Additionally, while much of this week’s data only confirmed that this is going to be the worst global economic contraction in recent memory, it is what happens once the lockdown restrictions are lifted which is of greater importance – and we got a flavour of this in today’s data (Friday 15 May 2020), which helped turn equity market sentiment around.
Although US retail sales data for April was appalling (falling 16.4%), it was pretty meaningless as it simply confirmed what we already know – sales fell as Americans stayed at home as the coronavirus outbreak closed shops, restaurants and car salesrooms – and in a sense today’s data can’t get much worse, meaning the only way is up!
However, of more interest was the University of Michigan Sentiment, as this gives us a taste of what we can look forward to as lockdowns start to ease – and consumer sentiment for May came in at 73.7. Not only was this well above estimates of 65, it was actually 1.9 points higher than April’s 71.8 reading – i.e. consumers became more confident.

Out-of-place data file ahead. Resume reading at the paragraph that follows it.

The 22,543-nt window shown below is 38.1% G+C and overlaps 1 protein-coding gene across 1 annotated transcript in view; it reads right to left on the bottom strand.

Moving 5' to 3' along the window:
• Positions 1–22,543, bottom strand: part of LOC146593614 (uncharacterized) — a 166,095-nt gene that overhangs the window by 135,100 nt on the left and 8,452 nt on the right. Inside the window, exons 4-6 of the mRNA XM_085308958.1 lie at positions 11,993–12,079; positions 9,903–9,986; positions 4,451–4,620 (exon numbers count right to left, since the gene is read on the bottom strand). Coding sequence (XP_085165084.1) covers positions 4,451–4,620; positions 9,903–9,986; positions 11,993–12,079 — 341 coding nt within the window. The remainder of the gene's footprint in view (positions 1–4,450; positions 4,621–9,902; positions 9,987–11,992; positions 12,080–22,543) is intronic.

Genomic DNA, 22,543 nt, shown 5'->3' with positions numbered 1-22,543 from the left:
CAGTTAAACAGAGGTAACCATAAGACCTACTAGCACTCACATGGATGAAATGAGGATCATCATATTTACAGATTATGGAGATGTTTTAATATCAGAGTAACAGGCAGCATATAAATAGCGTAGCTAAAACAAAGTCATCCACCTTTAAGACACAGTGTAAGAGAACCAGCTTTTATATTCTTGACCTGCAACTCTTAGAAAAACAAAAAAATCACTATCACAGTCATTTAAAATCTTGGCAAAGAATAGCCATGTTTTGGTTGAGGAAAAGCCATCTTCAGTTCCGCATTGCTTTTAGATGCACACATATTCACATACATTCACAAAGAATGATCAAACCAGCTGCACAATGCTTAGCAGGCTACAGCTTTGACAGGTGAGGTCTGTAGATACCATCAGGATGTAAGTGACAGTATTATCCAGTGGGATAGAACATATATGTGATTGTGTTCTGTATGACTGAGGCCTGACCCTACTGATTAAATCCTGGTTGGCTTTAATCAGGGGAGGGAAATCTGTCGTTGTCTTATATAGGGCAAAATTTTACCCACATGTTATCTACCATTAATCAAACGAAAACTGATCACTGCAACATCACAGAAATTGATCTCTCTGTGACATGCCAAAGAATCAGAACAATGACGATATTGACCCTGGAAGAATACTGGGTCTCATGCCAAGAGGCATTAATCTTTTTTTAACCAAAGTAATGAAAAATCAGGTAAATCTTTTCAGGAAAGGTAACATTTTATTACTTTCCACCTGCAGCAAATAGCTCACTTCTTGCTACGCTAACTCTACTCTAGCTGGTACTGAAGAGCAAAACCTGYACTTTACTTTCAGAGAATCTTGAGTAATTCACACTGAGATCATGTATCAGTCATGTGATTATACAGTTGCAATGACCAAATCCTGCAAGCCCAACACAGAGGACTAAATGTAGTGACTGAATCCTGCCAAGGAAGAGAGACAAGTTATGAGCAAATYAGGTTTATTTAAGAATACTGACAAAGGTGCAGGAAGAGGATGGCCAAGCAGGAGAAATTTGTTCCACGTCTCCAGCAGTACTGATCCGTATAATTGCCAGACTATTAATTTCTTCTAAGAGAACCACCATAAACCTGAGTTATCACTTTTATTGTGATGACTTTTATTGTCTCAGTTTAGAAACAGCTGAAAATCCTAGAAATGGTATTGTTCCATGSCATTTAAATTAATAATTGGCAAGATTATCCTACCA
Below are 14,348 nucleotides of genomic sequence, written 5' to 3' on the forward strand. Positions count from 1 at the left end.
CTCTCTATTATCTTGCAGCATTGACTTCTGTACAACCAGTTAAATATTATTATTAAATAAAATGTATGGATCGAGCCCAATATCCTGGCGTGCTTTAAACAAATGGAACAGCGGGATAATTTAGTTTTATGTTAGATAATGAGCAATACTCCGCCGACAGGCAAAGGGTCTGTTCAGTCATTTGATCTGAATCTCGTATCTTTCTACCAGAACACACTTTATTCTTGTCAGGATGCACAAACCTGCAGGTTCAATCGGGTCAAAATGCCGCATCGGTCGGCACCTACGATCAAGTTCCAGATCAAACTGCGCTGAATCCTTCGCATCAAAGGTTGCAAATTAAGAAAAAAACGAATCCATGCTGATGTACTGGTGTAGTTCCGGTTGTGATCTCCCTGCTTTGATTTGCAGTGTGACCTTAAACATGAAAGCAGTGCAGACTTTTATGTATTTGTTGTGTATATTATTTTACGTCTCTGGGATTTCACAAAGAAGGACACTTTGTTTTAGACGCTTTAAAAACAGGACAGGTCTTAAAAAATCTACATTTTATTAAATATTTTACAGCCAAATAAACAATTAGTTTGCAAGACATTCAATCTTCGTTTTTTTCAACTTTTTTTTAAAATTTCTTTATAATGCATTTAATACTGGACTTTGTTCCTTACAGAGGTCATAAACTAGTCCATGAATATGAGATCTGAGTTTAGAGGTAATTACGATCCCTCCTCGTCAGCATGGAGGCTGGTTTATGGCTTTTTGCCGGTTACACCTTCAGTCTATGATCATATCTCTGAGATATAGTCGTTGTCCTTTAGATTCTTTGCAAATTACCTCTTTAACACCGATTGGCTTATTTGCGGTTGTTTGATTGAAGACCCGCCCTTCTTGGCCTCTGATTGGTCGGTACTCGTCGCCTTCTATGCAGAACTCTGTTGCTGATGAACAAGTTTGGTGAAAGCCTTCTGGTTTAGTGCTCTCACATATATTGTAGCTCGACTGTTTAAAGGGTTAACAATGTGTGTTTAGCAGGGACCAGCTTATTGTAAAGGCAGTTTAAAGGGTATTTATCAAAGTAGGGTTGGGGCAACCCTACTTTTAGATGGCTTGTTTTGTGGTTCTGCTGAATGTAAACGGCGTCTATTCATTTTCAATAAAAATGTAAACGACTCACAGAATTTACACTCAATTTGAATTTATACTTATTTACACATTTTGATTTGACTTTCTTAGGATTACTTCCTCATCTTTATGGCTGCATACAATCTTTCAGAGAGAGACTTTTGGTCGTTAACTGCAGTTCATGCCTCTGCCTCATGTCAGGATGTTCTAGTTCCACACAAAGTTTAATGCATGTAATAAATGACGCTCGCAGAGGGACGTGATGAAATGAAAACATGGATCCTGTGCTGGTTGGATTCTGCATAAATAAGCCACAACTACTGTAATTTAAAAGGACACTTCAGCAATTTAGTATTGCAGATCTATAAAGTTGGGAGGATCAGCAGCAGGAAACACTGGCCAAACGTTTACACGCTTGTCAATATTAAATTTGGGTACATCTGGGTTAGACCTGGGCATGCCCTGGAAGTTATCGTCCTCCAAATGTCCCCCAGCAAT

Looking at this coming week’s data, the unprecedented collapse in global economic activity caused by the coronavirus lockdowns mean much of the data will be useless as it is effectively out of date.
However, of most use and interest will be the weekly US jobless claims on Thursday (21 May 2020) – especially the continuing claims data, for clues if laid-off workers are being re-employed.
Additionally, we have minutes from the Fed’s last meeting on 29 April 2020; US housing starts; Eurozone consumer confidence; UK employment data (unemployment rate and weekly earnings); and UK retail sales; along with an alphabet of economic data including: US, UK & Eurozone PMI; UK & Eurozone CPI; UK RPI; UK PPI; and Japanese Q1 GDP.
Investment Management Team